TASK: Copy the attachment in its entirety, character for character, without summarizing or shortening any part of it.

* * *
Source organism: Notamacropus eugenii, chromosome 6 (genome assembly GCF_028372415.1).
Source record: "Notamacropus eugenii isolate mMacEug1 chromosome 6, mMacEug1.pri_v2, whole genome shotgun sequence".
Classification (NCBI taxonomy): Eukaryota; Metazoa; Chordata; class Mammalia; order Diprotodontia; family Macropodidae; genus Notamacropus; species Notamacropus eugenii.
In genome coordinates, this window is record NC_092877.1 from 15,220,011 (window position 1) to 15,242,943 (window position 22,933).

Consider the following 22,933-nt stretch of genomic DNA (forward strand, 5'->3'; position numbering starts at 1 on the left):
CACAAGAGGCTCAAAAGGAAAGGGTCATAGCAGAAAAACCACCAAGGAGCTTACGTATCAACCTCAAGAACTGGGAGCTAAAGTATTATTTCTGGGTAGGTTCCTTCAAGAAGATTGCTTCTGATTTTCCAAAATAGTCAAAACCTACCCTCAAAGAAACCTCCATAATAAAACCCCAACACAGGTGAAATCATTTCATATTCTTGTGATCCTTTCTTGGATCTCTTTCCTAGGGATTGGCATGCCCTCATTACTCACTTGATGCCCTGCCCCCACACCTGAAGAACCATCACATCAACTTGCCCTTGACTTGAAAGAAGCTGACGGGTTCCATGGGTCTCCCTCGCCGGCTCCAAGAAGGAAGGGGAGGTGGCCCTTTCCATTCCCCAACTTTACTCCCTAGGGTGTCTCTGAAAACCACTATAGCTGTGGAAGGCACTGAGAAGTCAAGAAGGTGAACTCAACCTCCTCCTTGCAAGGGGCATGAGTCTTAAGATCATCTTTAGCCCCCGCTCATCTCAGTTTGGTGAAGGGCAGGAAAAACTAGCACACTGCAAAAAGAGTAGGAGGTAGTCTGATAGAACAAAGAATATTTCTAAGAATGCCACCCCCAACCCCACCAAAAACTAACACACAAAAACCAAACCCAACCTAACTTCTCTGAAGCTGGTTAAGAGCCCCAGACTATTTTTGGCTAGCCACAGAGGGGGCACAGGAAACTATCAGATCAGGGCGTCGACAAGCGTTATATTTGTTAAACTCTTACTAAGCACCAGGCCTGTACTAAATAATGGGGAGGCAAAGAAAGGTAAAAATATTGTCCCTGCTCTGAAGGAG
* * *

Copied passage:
Source organism: Notamacropus eugenii, chromosome 6 (genome assembly GCF_028372415.1).
Source record: "Notamacropus eugenii isolate mMacEug1 chromosome 6, mMacEug1.pri_v2, whole genome shotgun sequence".
Classification (NCBI taxonomy): Eukaryota; Metazoa; Chordata; class Mammalia; order Diprotodontia; family Macropodidae; genus Notamacropus; species Notamacropus eugenii.
In genome coordinates, this window is record NC_092877.1 from 15,220,011 (window position 1) to 15,242,943 (window position 22,933).

Consider the following 22,933-nt stretch of genomic DNA (forward strand, 5'->3'; position numbering starts at 1 on the left):
CACAAGAGGCTCAAAAGGAAAGGGTCATAGCAGAAAAACCACCAAGGAGCTTACGTATCAACCTCAAGAACTGGGAGCTAAAGTATTATTTCTGGGTAGGTTCCTTCAAGAAGATTGCTTCTGATTTTCCAAAATAGTCAAAACCTACCCTCAAAGAAACCTCCATAATAAAACCCCAACACAGGTGAAATCATTTCATATTCTTGTGATCCTTTCTTGGATCTCTTTCCTAGGGATTGGCATGCCCTCATTACTCACTTGATGCCCTGCCCCCACACCTGAAGAACCATCACATCAACTTGCCCTTGACTTGAAAGAAGCTGACGGGTTCCATGGGTCTCCCTCGCCGGCTCCAAGAAGGAAGGGGAGGTGGCCCTTTCCATTCCCCAACTTTACTCCCTAGGGTGTCTCTGAAAACCACTATAGCTGTGGAAGGCACTGAGAAGTCAAGAAGGTGAACTCAACCTCCTCCTTGCAAGGGGCATGAGTCTTAAGATCATCTTTAGCCCCCGCTCATCTCAGTTTGGTGAAGGGCAGGAAAAACTAGCACACTGCAAAAAGAGTAGGAGGTAGTCTGATAGAACAAAGAATATTTCTAAGAATGCCACCCCCAACCCCACCAAAAACTAACACACAAAAACCAAACCCAACCTAACTTCTCTGAAGCTGGTTAAGAGCCCCAGACTATTTTTGGCTAGCCACAGAGGGGGCACAGGAAACTATCAGATCAGGGCGTCGACAAGCGTTATATTTGTTAAACTCTTACTAAGCACCAGGCCTGTACTAAATAATGGGGAGGCAAAGAAAGGTAAAAATATTGTCCCTGCTCTGAAGGAG